The political argument was also false. Paul never sought to change men's politics, but he did preach the lordship of Christ. This conflicted with Caesar's demand that people worship him as a god. "We have no king but Caesar!" is what the Jews cried to Pilate (John 19:8-15). These men considered the Christian faith a sect, a group of people alien to the true Jewish faith. Thousands of Jews had believed in Christ but still participated in temple worship, so they were looked upon as a sect within Israel and not as a new religion. The term "Nazarene" was one of contempt; "Can there any good thing come out of Nazareth?" asked Nathanael (John 1:46).
Tertullus even lied about the courageous soldier Lysias! Note how he "softened" the story of the temple riot (v. 6) but exaggerated what Lysias did (v. 7)! Men who oppose the truth will stop at nothing to distort the truth or promote a lie. God had used Lysias to rescue Paul, and the Jews hated him for this. Men pretend to obey the law, but these children of the devil (John 8:44) were murderers and liars!
A Non-Twisted Reponse (24:10-21)
Was Paul anti-Jewish? How could he be, when he was now bringing a gift of love to his nation to help them in their time of trial! The "many years" of v. 17 would have been three or four years. Paul visited Jerusalem on five different occasions: these events are found in Acts 9:26 (a.d. 39); Acts 11:27-30 (a.d. 45); Acts 15 (a.d. 50); Acts 18:22 (a.d. 53); and Acts 21:17 (a.d. 58). It had been five years since his last visit to Jerusalem. The accusers could not prove with witnesses that he had caused any trouble; in fact, they were the ones who started the riot in the temple (21:27).
Christians have the right to use the law (established by God) to protect themselves and the Gospel. Note that Paul did not depend on flattery; see 1 Thes. 2:1-6. He waited until the governor had given him permission to speak, then he quietly and honestly gave his story.
Felix had been governor about six or seven years, which was enough to be considered "many years" (v. 10) according to the records of those days! Paul answered their accusations with facts. Just twelve days before (recall the timetable given earlier) he had come to Jerusalem to worship. There was no way that he could have organized a revolt in such a short time! The accusers had no witnesses to prove that he had caused trouble or even raised his voice in the temple! Then the apostle began to use the court for a pulpit, giving witness of his faith in Christ. "I will confess to heresy, as they call it!" But he went on to state that this "heresy" was actually the fulfillment of the Jewish faith. Paul believed the Law and the Prophets, that is, the entire OT Scripture. He believed (as did the Pharisees) that there would be a resurrection of the dead. He tried daily to have a conscience void of offense to man or God.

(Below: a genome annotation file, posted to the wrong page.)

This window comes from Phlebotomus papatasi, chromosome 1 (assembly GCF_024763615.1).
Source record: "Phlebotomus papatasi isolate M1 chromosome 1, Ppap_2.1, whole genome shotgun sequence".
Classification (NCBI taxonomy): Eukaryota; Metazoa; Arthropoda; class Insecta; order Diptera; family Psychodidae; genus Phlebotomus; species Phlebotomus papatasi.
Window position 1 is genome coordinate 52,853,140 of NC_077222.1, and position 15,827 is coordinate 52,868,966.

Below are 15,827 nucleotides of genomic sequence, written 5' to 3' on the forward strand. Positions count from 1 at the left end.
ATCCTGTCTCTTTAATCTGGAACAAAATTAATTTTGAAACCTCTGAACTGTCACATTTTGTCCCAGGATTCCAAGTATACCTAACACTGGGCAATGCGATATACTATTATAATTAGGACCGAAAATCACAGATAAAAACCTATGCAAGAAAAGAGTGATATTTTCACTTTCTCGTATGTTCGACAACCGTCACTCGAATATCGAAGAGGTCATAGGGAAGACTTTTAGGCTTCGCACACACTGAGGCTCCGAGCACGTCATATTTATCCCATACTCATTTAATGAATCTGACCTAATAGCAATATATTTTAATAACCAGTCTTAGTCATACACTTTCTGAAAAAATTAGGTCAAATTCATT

A Twisted Attitude (24:22-27)
Felix had an understanding of "that Way" (the Christian faith) but refused to make any decision. He postponed the decision with the excuse that the Roman captain would have to appear first. The governor was kind to Paul by allowing him liberty and access to his friends.
Felix held another trial, this time with his teenage wife Drusilla present. As young as she was, she had already lived in sin, not unlike the Herod family from which she came. She probably enjoyed all the pomp and parade of being a governor's wife—until Paul began to preach the Word! Paul stood before them and spoke, not for himself, but for their own salvation! He had a threefold argument telling them why they should accept Christ: (1) righteousness—they had to do something about past sin; (2) temperance (self-control)—they had to overcome today's temptations; (3) judgment to come—they had to be prepared for tomorrow's judgment.
The message was so powerful that Felix trembled! But the governor had a foolish attitude, even though God had spoken to his heart: he put off deciding for Christ and used Paul as a "political pawn" with the hopes of getting money from him. Paul had admitted that he carried alms for the Jews (v. 17), and perhaps Felix thought the Apostle would bribe his way to freedom. Seeking to please the Jews, Felix left Paul in jail two more years, before he was succeeded by Porcius Festus.